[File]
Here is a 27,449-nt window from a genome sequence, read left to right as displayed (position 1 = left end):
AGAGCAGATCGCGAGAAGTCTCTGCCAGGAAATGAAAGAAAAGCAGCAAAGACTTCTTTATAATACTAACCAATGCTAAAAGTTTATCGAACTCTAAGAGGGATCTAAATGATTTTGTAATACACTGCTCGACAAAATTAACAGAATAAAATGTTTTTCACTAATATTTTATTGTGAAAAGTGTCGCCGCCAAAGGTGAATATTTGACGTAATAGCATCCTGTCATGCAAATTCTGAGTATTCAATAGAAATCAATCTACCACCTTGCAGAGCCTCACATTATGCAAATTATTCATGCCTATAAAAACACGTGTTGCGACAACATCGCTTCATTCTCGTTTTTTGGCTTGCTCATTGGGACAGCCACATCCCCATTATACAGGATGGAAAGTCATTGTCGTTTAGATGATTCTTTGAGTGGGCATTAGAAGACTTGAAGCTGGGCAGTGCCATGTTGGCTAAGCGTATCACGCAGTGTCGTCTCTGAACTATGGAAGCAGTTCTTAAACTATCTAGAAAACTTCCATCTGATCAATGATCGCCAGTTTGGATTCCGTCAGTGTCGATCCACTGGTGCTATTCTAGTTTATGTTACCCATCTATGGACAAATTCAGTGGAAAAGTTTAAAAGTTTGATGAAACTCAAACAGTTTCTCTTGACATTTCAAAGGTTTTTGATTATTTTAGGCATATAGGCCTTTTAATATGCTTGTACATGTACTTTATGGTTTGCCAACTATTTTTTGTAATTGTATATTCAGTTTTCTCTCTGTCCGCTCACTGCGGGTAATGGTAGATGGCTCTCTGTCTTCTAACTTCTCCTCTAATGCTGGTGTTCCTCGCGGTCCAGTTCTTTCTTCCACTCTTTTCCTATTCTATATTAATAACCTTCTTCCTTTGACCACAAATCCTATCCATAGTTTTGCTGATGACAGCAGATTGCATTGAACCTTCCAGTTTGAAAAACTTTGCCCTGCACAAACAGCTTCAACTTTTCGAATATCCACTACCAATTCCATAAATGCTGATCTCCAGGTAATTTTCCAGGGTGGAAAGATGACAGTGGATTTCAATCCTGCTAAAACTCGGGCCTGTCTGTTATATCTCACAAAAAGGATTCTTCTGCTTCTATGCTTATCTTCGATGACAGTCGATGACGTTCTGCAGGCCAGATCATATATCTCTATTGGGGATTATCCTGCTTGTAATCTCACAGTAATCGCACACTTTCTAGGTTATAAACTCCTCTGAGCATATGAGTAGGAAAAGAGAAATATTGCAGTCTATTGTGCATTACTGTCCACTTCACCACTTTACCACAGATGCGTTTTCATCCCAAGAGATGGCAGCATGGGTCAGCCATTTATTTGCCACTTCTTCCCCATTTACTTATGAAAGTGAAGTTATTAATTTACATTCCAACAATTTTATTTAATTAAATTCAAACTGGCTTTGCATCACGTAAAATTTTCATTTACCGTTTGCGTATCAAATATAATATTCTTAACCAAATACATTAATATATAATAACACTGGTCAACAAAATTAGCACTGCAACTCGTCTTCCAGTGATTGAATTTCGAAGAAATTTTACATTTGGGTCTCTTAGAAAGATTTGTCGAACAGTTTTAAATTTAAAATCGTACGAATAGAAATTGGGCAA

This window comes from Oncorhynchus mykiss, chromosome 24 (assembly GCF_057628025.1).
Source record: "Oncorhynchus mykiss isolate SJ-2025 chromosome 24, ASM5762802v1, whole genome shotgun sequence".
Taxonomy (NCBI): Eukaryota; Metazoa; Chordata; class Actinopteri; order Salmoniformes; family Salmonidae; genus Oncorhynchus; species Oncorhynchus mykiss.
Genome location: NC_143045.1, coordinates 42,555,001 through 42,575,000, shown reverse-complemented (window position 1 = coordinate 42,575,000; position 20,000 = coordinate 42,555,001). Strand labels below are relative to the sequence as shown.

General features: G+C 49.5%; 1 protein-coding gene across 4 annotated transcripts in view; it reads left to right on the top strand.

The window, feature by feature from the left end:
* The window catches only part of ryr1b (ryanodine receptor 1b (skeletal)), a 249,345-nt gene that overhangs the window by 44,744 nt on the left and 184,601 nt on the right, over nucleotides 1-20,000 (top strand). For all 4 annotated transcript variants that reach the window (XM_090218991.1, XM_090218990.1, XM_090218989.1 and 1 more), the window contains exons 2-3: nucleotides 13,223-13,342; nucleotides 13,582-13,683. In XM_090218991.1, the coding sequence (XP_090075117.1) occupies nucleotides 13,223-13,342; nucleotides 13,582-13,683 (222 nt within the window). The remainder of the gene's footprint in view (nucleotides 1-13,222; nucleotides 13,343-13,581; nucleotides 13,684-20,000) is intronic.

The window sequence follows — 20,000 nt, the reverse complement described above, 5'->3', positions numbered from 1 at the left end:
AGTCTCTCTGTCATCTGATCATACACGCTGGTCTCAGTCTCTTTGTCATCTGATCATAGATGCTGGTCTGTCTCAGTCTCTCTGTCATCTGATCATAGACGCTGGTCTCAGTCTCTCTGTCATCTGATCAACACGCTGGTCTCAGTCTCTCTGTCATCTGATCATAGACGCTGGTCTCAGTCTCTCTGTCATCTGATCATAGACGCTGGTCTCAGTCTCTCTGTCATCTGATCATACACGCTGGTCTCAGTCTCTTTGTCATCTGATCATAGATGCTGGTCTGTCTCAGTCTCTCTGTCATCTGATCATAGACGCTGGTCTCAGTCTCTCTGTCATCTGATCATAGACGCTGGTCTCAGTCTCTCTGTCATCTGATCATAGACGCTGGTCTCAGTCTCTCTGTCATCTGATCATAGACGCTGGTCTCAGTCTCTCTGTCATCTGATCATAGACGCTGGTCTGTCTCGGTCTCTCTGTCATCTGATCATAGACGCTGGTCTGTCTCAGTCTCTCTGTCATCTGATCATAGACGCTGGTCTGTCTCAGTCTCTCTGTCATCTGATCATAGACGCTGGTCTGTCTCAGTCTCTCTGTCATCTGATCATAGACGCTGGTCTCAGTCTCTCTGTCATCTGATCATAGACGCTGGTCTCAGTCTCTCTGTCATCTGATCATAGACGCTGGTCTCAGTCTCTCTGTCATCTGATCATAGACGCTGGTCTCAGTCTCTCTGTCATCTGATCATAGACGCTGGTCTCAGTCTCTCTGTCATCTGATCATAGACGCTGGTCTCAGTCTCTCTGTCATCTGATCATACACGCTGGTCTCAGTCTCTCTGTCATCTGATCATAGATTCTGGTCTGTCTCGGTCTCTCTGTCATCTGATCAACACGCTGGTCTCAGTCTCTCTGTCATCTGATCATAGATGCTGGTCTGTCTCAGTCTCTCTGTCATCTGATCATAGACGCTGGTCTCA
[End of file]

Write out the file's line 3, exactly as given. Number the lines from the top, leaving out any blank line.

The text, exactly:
This window comes from Oncorhynchus mykiss, chromosome 24 (assembly GCF_057628025.1).